“Suddenly he could see his father, see the trail of ground cherry husks leading from the garden around the edge of the lawn where he walked while he ate them. The man had a passion for fruit. Quoyle remembered purple-brown seckle pears the size and shape of figs, his father taking the meat off with pecking bites, the smell of fruit in their house, litter of cores and peels in the ashtrays, the grape cluster skeletons, peach stones like hens’ brains on the windowsill, the glove of banana peel on the car dashboard. In the sawdust on the basement workbench galaxies of seeds and pits, cherry stones, long white date pits like spaceships. Strawberries in the refrigerator, and in June the car parked on a country road and the father on his knees picking wild strawberries in the weeds. The hollowed grapefruit skullcaps, cracked globes of tangerine peel.”
I don’t have a recipe to share, just the beginnings of a process. While I’m mostly there in muscle work, the wait has just begun.
The story starts with ten Meyer lemons, four of which are present in the shots below. They were gifts from my sister, who gave them to me, freshly purchased from the farmer’s market, right before Chris and I left for the airport. The precious bundle became part of my check-in baggage, wedged carefully under the seat ahead of me much to the amusement of the passenger to my left. Clearly he didn’t realize they weren’t ordinary lemons.
For days, I contemplated what I would make, all the endless possibilities, but my mind had already made itself up. It was going to be preserved lemons. I’d been thinking about making my own for awhile, but my hangup has always been the fact that the jar would be sitting on the counter at room temperature for days. Doesn’t botulism develop under such conditions?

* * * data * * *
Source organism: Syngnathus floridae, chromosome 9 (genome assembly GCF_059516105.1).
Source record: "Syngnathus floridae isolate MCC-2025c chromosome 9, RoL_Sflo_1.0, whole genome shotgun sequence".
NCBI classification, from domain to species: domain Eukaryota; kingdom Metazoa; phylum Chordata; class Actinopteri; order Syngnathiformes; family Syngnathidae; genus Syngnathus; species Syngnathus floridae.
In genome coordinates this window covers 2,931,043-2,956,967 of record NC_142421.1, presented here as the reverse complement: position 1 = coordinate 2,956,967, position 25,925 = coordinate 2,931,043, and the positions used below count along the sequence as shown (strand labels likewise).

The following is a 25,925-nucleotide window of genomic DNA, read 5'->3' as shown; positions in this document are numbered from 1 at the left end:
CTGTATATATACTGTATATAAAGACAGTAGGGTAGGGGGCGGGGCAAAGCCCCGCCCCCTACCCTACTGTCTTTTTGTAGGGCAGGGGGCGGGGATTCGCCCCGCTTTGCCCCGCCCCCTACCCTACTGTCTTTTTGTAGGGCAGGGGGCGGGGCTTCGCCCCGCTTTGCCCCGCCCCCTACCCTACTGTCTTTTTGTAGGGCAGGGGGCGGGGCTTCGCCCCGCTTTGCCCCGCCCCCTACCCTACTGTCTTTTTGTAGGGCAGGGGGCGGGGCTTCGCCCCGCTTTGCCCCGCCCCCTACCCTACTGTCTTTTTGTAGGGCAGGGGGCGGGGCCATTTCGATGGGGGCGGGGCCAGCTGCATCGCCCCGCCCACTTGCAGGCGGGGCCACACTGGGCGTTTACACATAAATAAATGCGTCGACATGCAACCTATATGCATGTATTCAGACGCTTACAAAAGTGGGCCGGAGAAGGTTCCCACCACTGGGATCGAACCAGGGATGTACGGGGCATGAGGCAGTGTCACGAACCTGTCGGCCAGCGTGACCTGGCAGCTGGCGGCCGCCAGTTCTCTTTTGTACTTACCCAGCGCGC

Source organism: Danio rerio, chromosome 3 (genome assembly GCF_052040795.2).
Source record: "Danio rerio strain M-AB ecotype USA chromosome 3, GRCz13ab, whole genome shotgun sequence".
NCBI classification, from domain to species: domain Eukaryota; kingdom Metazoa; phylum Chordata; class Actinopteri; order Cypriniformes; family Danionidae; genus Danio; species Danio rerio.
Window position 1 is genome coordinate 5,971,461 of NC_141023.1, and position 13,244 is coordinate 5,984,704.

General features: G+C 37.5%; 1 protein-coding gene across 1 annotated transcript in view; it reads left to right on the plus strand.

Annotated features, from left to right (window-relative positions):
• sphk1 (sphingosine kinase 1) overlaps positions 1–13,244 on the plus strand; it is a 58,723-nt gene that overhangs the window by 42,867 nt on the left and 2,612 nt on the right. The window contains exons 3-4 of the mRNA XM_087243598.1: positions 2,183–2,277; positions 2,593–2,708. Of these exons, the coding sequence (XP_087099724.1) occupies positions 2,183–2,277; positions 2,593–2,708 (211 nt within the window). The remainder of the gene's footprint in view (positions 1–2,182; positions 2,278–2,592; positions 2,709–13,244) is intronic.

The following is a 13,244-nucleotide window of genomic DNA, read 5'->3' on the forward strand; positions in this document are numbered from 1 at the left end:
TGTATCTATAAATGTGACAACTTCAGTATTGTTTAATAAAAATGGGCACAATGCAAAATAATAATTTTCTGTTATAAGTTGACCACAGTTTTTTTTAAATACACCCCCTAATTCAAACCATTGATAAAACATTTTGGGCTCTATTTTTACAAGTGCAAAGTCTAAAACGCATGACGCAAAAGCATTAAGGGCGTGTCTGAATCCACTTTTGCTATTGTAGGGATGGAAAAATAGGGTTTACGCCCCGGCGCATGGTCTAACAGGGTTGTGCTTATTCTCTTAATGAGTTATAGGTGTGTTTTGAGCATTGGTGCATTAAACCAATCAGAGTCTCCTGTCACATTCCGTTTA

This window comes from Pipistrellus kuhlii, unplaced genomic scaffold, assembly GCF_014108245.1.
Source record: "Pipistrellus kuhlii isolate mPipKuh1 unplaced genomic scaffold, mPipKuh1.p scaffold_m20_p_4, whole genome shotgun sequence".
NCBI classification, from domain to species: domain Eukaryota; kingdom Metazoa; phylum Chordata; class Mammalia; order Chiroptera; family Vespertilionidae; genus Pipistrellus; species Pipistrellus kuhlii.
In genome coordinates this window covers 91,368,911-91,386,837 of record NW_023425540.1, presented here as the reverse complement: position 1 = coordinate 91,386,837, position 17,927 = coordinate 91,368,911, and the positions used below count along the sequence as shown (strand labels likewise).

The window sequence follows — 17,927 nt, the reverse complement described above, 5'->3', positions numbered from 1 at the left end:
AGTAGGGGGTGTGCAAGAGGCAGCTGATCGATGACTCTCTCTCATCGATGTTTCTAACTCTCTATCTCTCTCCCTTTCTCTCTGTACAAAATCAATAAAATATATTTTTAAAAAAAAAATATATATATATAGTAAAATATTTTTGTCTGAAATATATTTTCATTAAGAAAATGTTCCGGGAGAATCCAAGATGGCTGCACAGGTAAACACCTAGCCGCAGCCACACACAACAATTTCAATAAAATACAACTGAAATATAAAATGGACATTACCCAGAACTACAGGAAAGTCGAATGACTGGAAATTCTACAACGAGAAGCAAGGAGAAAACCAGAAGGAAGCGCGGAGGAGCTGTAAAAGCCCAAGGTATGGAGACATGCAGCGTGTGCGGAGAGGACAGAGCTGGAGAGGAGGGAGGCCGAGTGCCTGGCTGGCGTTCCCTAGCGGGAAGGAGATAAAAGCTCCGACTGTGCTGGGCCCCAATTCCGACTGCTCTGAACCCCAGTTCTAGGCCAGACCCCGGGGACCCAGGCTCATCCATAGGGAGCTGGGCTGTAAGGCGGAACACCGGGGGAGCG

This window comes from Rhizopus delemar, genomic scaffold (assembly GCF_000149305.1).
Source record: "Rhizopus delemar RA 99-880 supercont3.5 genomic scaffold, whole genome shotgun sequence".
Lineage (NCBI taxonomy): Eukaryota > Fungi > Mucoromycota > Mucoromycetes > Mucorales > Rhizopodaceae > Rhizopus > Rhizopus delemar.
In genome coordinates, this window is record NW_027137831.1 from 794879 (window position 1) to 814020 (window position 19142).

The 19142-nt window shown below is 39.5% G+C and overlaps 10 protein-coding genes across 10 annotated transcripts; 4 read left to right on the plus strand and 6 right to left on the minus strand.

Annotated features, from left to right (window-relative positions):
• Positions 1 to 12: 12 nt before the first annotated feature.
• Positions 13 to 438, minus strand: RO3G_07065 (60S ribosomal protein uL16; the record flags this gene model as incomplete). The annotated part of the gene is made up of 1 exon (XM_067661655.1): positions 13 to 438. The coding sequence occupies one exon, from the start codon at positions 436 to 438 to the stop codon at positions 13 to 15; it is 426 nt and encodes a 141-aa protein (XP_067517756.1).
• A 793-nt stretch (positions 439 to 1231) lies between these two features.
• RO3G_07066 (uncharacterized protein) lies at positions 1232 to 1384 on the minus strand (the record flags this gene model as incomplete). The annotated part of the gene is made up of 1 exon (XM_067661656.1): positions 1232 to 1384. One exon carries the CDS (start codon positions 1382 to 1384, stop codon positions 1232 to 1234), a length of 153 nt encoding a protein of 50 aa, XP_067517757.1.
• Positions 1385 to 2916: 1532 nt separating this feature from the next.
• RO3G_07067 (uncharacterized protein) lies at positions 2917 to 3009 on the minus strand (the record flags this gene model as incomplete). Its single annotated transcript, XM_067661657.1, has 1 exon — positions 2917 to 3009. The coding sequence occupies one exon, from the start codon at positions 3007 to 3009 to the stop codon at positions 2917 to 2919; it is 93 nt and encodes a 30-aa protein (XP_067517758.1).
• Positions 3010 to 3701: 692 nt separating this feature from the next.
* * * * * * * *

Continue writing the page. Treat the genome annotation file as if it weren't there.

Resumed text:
But how exactly does botulism develop in a jarful of acid and salt? Reason conquered dramatics. Plus, I sterilized my jar.
You start with a sterilized jar (I’m not sure how necessary this step is, but do it just to be safe) and however many of these babies you think will fit in it snugly. (I ended up misjudging, thinking I could fit four lemons in a 12-oz. mason jar when it only fit three. But my lemons were huge.) Make sure to scrub them very very well, because the peel is what you’ll be eating.
Chop off the tops, then slice each lemon into four segments…
… stopping a little short of the end so that they’re still attached.
Then, using non-iodized salt (iodized imparts an unpleasant taste), stuff each lemon with about 1 Tbsp of salt. Rub the salt all over (but watch those tiny paper cuts and hangnails as they will sting!), jam it in.
Cover the bottom of the jar with a layer of salt, and then squelch a lemon in. Push it in hard, so that the juices squirt out.
Between lemons, add more salt, and spices if you decide to use them (some choices include whole black peppercorns, cinnamon sticks, dried bay leaves, cloves, coriander seeds). I would spice sparingly.
In the end, I managed to fit three lemons in the jar very snugly. (I considered preparing a second jar, since I’d already prepared a fourth lemon, but in case the jarring doesn’t go well, I’d like to have lemons left over to make other delicious things with.) And they were very juicy, so I was able to cover the lemons with the juice. If the wedges are not covered, squeeze in more juice until it covers the wedges. Make sure there’s some air space left behind (I’m afraid my jar is too full, but let’s see, shall we?).
Screw on the lid, and you’re done!
Now, The Wait. Leave the jar on the counter for the next few days, giving it a shake every now and then to distribute the salt and juices. Transfer the jar to the fridge and let it sit another month or so. Give it a shake every now and then.
Alright, in true journalistic fashion (this is very serious reportage here), I’ll report on the progress of my preserved lemons every week or so and give you guys an update. (This is kind of like a reality show, isn’t it?) And when they’re finally ready… well, those tantalizing thoughts are best buried in the back of the mind, but I’ll be featuring recipes here, that’s for sure!